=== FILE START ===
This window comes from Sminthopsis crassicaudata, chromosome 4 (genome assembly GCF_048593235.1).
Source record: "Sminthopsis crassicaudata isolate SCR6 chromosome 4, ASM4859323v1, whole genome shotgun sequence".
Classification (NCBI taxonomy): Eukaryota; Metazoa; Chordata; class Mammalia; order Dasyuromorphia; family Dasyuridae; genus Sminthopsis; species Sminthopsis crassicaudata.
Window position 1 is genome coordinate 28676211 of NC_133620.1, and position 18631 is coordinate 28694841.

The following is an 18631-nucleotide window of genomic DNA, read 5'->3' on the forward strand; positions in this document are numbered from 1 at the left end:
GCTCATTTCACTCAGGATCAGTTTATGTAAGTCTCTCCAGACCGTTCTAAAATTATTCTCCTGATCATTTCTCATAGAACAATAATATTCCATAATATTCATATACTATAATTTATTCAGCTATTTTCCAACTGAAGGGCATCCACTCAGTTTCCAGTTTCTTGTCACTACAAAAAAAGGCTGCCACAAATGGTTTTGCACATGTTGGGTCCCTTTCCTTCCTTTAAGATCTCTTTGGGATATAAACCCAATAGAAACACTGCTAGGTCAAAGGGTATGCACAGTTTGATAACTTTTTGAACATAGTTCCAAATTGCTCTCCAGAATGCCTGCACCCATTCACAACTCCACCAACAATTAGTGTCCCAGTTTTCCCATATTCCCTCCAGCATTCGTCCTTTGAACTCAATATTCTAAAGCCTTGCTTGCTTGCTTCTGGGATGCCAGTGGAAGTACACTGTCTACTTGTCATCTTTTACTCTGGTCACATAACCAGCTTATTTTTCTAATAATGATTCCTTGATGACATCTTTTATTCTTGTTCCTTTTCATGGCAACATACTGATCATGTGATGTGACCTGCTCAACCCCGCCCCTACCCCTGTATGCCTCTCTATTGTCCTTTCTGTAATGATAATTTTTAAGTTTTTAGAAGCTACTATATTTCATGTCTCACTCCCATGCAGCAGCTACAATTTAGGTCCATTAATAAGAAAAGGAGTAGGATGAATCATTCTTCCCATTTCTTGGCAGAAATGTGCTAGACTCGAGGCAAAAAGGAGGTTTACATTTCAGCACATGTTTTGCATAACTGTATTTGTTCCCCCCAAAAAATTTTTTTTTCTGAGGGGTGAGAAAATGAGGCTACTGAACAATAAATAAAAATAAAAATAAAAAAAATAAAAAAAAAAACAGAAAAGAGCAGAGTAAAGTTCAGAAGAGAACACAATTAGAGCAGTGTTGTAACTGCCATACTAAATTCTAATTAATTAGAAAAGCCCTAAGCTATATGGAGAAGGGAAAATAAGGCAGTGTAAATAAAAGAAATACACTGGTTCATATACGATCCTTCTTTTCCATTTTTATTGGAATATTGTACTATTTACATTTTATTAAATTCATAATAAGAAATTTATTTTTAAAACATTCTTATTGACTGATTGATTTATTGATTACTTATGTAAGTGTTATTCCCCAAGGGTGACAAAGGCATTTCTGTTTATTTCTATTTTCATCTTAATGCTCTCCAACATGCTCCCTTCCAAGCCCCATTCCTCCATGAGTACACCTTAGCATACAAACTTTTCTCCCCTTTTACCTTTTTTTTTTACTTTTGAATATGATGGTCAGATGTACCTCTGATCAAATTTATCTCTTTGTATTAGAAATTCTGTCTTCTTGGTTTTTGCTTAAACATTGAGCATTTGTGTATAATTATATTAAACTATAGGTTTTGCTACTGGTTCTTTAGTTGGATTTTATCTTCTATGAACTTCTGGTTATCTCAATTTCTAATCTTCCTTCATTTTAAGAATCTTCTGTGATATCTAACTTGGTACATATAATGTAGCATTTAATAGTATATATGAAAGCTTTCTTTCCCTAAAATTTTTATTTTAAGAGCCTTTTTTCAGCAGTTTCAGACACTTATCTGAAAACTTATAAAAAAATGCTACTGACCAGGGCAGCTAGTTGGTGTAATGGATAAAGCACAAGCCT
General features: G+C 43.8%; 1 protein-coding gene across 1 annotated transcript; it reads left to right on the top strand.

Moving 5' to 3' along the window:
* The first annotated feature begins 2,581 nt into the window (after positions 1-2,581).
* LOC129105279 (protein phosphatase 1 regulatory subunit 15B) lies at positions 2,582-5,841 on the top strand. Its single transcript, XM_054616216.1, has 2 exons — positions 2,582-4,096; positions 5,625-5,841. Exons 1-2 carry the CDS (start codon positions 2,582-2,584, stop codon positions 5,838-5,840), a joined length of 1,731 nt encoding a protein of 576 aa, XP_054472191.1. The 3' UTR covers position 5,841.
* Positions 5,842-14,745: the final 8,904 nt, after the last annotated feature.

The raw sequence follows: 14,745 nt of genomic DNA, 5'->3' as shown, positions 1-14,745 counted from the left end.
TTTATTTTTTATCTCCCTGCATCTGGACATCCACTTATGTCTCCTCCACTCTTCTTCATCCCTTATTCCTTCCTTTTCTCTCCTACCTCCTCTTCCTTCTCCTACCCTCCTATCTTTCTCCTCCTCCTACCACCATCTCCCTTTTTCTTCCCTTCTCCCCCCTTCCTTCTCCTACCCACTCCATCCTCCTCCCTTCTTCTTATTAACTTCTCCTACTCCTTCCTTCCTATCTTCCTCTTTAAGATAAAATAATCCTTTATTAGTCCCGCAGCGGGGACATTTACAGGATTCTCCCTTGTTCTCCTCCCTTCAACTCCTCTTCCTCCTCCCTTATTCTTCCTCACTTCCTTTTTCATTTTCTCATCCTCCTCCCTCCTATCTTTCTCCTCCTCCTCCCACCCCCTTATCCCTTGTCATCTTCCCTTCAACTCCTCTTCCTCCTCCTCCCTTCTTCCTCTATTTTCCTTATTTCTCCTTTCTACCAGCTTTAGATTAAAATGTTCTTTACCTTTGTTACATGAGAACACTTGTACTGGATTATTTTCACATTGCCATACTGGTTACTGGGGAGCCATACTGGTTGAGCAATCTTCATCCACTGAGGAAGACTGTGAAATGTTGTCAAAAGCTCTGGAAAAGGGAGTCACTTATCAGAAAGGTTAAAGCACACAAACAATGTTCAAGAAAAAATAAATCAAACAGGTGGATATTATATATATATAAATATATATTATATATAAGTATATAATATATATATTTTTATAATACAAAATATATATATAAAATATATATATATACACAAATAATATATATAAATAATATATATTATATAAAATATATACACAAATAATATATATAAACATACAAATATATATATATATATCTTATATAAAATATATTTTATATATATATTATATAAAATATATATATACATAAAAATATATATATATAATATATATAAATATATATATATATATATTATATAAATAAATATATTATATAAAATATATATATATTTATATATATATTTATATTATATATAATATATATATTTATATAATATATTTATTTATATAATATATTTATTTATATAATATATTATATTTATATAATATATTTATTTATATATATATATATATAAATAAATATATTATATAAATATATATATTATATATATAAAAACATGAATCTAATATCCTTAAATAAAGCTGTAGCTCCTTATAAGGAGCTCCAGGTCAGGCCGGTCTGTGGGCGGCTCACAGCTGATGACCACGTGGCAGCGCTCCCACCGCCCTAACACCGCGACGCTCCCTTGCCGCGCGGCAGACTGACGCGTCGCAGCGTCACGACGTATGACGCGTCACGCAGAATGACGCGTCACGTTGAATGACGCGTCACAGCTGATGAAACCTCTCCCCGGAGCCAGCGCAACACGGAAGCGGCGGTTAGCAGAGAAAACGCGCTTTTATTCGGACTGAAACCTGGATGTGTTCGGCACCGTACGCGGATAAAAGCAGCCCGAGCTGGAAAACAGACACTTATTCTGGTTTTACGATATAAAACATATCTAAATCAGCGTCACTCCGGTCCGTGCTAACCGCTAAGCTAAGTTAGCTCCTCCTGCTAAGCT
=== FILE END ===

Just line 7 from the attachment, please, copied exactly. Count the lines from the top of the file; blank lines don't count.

General features: G+C 43.8%; 1 protein-coding gene across 1 annotated transcript; it reads left to right on the top strand.